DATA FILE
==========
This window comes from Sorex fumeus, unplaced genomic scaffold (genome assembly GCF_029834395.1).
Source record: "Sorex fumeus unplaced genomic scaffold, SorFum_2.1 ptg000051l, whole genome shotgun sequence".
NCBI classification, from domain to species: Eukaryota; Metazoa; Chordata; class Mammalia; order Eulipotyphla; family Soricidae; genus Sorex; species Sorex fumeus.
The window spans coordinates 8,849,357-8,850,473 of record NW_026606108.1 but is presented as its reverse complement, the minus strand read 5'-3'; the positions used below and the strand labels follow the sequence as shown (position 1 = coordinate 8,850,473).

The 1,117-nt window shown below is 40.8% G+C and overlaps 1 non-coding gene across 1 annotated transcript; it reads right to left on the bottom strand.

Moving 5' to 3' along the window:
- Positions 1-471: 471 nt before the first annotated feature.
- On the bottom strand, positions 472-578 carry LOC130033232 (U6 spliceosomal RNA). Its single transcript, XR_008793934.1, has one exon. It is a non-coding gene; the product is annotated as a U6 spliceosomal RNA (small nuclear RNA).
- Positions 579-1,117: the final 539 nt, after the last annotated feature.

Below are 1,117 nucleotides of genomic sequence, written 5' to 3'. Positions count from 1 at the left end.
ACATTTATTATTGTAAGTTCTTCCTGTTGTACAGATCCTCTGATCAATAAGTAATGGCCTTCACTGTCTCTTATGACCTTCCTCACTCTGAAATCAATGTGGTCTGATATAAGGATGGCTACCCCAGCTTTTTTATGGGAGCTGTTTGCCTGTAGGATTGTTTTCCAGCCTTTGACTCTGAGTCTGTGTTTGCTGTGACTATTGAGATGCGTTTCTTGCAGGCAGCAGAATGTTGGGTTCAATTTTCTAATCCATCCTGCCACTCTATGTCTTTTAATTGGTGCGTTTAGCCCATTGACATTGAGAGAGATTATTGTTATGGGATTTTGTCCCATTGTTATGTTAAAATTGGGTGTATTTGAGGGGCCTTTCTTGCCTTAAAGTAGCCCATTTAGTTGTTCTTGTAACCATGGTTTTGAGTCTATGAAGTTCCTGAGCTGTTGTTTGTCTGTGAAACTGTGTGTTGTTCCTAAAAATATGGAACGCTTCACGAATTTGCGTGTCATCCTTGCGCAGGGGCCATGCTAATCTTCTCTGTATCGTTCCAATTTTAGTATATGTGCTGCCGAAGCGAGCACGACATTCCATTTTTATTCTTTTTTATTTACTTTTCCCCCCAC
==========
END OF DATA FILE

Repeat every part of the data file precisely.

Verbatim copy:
This window comes from Sorex fumeus, unplaced genomic scaffold (genome assembly GCF_029834395.1).
Source record: "Sorex fumeus unplaced genomic scaffold, SorFum_2.1 ptg000051l, whole genome shotgun sequence".
NCBI classification, from domain to species: Eukaryota; Metazoa; Chordata; class Mammalia; order Eulipotyphla; family Soricidae; genus Sorex; species Sorex fumeus.
The window spans coordinates 8,849,357-8,850,473 of record NW_026606108.1 but is presented as its reverse complement, the minus strand read 5'-3'; the positions used below and the strand labels follow the sequence as shown (position 1 = coordinate 8,850,473).

The 1,117-nt window shown below is 40.8% G+C and overlaps 1 non-coding gene across 1 annotated transcript; it reads right to left on the bottom strand.

Moving 5' to 3' along the window:
- Positions 1-471: 471 nt before the first annotated feature.
- On the bottom strand, positions 472-578 carry LOC130033232 (U6 spliceosomal RNA). Its single transcript, XR_008793934.1, has one exon. It is a non-coding gene; the product is annotated as a U6 spliceosomal RNA (small nuclear RNA).
- Positions 579-1,117: the final 539 nt, after the last annotated feature.

Below are 1,117 nucleotides of genomic sequence, written 5' to 3'. Positions count from 1 at the left end.
ACATTTATTATTGTAAGTTCTTCCTGTTGTACAGATCCTCTGATCAATAAGTAATGGCCTTCACTGTCTCTTATGACCTTCCTCACTCTGAAATCAATGTGGTCTGATATAAGGATGGCTACCCCAGCTTTTTTATGGGAGCTGTTTGCCTGTAGGATTGTTTTCCAGCCTTTGACTCTGAGTCTGTGTTTGCTGTGACTATTGAGATGCGTTTCTTGCAGGCAGCAGAATGTTGGGTTCAATTTTCTAATCCATCCTGCCACTCTATGTCTTTTAATTGGTGCGTTTAGCCCATTGACATTGAGAGAGATTATTGTTATGGGATTTTGTCCCATTGTTATGTTAAAATTGGGTGTATTTGAGGGGCCTTTCTTGCCTTAAAGTAGCCCATTTAGTTGTTCTTGTAACCATGGTTTTGAGTCTATGAAGTTCCTGAGCTGTTGTTTGTCTGTGAAACTGTGTGTTGTTCCTAAAAATATGGAACGCTTCACGAATTTGCGTGTCATCCTTGCGCAGGGGCCATGCTAATCTTCTCTGTATCGTTCCAATTTTAGTATATGTGCTGCCGAAGCGAGCACGACATTCCATTTTTATTCTTTTTTATTTACTTTTCCCCCCAC